The Pakistan army has announced the arrest of the suspected Taliban militants responsible for the shooting of Malala Yousafzai, a Pakistani teenage activist known for advocating the rights of women to education.
In October 2012, the armed militants boarded her school bus in the north-western Swat valley of the country, opening fire on her and also injuring two other of her school mates.
Though she narrowly escaped death, the incident shot her into the limelight and drew more attention to the plight of the average Pakistani activist.
Malala and her family then relocated to the United Kingdom after the tragic encounter, and have since been unable to return to Pakistan due to death threats against them.
However, Gen Asim Bajwa, the country’s army spokesman told reporters on Friday, that the suspects were nabbed during a joint operation carried out by security operatives in the country.
“The group involved in the attack on Malala Yousafzai has been arrested,” he said.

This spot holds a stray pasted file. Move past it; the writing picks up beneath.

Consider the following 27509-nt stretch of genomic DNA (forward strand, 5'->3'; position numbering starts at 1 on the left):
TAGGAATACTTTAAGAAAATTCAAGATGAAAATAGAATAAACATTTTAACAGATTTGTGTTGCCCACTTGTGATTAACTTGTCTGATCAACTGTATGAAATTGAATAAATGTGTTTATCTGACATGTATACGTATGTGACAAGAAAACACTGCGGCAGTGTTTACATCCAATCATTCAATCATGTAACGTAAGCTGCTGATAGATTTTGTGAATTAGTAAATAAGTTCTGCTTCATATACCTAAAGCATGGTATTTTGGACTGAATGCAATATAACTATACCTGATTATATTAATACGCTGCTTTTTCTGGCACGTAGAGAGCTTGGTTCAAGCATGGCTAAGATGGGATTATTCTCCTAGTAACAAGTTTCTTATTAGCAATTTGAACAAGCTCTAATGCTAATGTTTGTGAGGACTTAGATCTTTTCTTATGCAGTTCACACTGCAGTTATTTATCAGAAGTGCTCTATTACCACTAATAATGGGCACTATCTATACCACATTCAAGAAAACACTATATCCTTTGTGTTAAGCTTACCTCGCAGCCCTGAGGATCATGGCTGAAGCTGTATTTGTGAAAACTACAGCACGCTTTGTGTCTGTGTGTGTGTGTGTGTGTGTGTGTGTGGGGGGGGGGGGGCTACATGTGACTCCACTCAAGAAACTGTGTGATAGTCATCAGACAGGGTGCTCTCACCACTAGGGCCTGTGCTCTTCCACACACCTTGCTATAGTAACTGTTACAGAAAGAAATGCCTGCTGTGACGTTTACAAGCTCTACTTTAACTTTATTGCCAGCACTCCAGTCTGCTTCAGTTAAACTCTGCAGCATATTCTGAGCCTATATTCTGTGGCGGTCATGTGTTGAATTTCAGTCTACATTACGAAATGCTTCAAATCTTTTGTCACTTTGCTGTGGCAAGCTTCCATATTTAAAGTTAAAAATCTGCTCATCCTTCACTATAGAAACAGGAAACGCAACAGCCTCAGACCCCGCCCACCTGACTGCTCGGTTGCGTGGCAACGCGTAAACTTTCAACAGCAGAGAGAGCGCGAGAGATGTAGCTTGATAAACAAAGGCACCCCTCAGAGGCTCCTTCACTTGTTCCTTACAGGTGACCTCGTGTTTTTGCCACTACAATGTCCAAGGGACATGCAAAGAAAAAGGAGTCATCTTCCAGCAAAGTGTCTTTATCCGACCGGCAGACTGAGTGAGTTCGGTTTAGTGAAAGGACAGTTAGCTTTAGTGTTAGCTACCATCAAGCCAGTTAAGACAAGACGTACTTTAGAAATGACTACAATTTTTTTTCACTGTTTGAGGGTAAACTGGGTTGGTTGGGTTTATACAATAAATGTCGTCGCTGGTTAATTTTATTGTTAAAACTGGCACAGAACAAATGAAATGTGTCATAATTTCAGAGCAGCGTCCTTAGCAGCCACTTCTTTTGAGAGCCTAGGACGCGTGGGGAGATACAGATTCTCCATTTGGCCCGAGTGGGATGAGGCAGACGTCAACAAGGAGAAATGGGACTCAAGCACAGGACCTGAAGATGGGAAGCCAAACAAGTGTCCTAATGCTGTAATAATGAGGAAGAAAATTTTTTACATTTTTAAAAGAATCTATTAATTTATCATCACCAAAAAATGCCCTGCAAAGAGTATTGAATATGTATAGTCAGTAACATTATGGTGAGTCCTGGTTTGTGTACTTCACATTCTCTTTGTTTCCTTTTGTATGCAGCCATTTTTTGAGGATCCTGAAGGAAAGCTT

“The men are currently being interrogated and will face an anti-terrorism court soon.”
Bajwa revealed that the suspects were 10 and that they had been working under the instructions of Mullah Fazlullah, the chief of the Pakistani Taliban.
He further said the army had discovered a list of 22 prominent activists from the Swat area, who the group was planning to attack after Malala.
Known for her global campaign on behalf of vulnerable women and children, Malala visited Nigeria in July to lend voice to the campaign to secure the release of the female students abducted by the Boko Haram militants in Chibok, Borno state.
Malala has received numerous accolades in recognition of her advocacy.
In 2013, European Union awarded her the prestigious Sakharov human rights prize and Time magazine named her as one of its most influential people in 2013. She was also nominated for the Nobel Peace Prize.
The United Nations has dedicated July 15, the birthday as an international day. She just released an autobiography.